This article is brought to you by Chicago injury lawyer Eugene K. Hollander. If you have been biten by a dog due to the dog owner’s negligence, you may be entitled to compensation for your injuries.
Every day about one thousand U.S. citizens are bitten by a dog and require emergency care. Dog bite law is a branch of law that greatly varies from jurisdiction to jurisdiction, and level of owner responsibility depends on state and county civil, criminal and administrative laws and rulings.
The following are the three dog bite laws that every jurisdiction references, although they may only loosely be followed:
1. Negligence law: States that the dog owner is responsible if he or she was negligent in controlling the animal. This type of dog bite law differs from jurisdiction to jurisdiction, and it is up to the court to decide whether the owner behaved negligently.
2. One-bite law: If the dog has never bitten anyone before, and the owner does not have a degree of knowledge that their animal is dangerous, a court will historically take little to no action. Every dog gets one free bite. However, many jurisdictions are altering or doing away with this law to encourage dog owners to better train their pets and to veer away from purchasing notoriously dangerous canines.
3. Dog bite owner responsibility law: This is the strictest of the three types of dog bite laws. Under this law the owner is fully liable, regardless of how and why the dog bite occurred.
Illinois’ liability statute modifies the one-bite rule. The law states that a person injured by a dog can recover damages against the dog’s owner if he or she proves that the dog caused the injury, the defendant owned the dog, the injured person did not provoke the attack, the injured person was acting in a peaceful manner at the time of the injury and that the injured person was in a place where he or she had legal right to be at the time of the injury. Unlike the aforementioned negligence law, the plaintiff does not need to prove owner negligence in Illinois under the statute.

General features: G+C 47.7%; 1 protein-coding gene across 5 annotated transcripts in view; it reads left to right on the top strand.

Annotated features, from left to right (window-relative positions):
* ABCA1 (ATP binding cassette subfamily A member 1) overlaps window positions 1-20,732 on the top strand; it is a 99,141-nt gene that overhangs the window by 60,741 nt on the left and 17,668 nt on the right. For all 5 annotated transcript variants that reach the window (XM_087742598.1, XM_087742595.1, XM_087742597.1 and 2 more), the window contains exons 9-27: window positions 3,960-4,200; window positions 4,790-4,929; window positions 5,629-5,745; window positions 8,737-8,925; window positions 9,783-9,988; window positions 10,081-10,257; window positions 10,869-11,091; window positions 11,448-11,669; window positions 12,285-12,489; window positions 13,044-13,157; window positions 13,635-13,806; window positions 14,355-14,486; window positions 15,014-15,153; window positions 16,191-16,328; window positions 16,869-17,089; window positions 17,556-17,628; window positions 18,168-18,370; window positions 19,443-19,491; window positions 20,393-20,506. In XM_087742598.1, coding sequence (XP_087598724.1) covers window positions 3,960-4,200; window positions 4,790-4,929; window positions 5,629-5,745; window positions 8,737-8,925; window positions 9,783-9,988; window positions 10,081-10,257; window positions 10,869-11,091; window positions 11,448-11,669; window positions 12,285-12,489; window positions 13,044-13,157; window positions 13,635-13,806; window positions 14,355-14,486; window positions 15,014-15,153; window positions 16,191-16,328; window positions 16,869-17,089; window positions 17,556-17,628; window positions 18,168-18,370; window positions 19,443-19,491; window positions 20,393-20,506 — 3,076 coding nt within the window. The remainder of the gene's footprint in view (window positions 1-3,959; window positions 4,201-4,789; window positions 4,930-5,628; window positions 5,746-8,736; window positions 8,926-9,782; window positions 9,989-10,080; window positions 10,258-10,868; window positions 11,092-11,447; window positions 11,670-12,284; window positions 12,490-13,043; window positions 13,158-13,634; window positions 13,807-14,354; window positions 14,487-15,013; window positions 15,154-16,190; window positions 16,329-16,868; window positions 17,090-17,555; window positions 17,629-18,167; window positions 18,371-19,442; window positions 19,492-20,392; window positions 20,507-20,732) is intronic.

Dog owners have a responsibility to ensure public safety. Owners of identified “vicious dogs” must act with extreme caution. A vicious dog is one that, when unprovoked, bites or attacks a human or domestic animal. Such a dog has been known to endanger the safety of those around him or her and has a reputation for vicious behavior. Owners of vicious dogs must legally have them enclosed in a fence or structure at least 6 feet tall that prevents the entrance of any young children, and ensures that the animal is unable to escape. Such dogs are only permitted to leave their enclosure to see the vet or if court-ordered, and during those times the dog must be muzzled and restrained with a chain that has the strength of 300 pounds and does not exceed 3 feet.
If you or a loved one has been bitten or injured by a dog, you may be able to recover compensation for your medical bills as well as pain and suffering. Because dog bite laws are complicated and vary so greatly, you should hire an attorney who can explain your case.